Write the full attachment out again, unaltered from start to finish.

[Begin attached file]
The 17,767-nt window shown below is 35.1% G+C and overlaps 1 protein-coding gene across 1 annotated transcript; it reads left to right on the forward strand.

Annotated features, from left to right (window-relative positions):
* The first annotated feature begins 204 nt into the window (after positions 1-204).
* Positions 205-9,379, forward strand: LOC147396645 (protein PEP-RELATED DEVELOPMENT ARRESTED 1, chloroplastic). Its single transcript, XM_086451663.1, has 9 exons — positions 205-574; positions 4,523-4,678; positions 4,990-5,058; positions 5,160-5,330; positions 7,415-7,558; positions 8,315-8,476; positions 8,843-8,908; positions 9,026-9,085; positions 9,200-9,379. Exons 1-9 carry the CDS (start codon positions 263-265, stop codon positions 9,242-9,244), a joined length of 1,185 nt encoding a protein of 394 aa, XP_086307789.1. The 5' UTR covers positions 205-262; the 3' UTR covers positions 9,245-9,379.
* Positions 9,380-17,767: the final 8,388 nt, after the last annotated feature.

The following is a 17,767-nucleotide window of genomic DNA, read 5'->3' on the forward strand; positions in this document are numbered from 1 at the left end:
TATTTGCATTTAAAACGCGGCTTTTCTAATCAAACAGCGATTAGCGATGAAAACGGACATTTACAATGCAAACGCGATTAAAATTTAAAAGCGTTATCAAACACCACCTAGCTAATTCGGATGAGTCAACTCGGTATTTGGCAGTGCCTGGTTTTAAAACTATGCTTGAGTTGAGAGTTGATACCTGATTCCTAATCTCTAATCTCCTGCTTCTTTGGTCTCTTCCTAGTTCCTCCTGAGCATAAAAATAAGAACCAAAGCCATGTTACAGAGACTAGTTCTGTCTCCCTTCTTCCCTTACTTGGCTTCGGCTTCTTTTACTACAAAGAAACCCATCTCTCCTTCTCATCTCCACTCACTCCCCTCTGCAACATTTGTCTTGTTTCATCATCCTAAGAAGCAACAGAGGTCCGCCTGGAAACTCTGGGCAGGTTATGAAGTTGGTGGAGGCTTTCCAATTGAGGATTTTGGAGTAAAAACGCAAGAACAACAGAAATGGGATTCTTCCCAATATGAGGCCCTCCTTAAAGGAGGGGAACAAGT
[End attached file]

The 17,767-nt window shown below is 35.1% G+C and overlaps 1 protein-coding gene across 1 annotated transcript; it reads left to right on the forward strand.

Annotated features, from left to right (window-relative positions):
* The first annotated feature begins 204 nt into the window (after positions 1-204).
* Positions 205-9,379, forward strand: LOC147396645 (protein PEP-RELATED DEVELOPMENT ARRESTED 1, chloroplastic). Its single transcript, XM_086451663.1, has 9 exons — positions 205-574; positions 4,523-4,678; positions 4,990-5,058; positions 5,160-5,330; positions 7,415-7,558; positions 8,315-8,476; positions 8,843-8,908; positions 9,026-9,085; positions 9,200-9,379. Exons 1-9 carry the CDS (start codon positions 263-265, stop codon positions 9,242-9,244), a joined length of 1,185 nt encoding a protein of 394 aa, XP_086307789.1. The 5' UTR covers positions 205-262; the 3' UTR covers positions 9,245-9,379.
* Positions 9,380-17,767: the final 8,388 nt, after the last annotated feature.

The following is a 17,767-nucleotide window of genomic DNA, read 5'->3' on the forward strand; positions in this document are numbered from 1 at the left end:
TATTTGCATTTAAAACGCGGCTTTTCTAATCAAACAGCGATTAGCGATGAAAACGGACATTTACAATGCAAACGCGATTAAAATTTAAAAGCGTTATCAAACACCACCTAGCTAATTCGGATGAGTCAACTCGGTATTTGGCAGTGCCTGGTTTTAAAACTATGCTTGAGTTGAGAGTTGATACCTGATTCCTAATCTCTAATCTCCTGCTTCTTTGGTCTCTTCCTAGTTCCTCCTGAGCATAAAAATAAGAACCAAAGCCATGTTACAGAGACTAGTTCTGTCTCCCTTCTTCCCTTACTTGGCTTCGGCTTCTTTTACTACAAAGAAACCCATCTCTCCTTCTCATCTCCACTCACTCCCCTCTGCAACATTTGTCTTGTTTCATCATCCTAAGAAGCAACAGAGGTCCGCCTGGAAACTCTGGGCAGGTTATGAAGTTGGTGGAGGCTTTCCAATTGAGGATTTTGGAGTAAAAACGCAAGAACAACAGAAATGGGATTCTTCCCAATATGAGGCCCTCCTTAAAGGAGGGGAACAAGT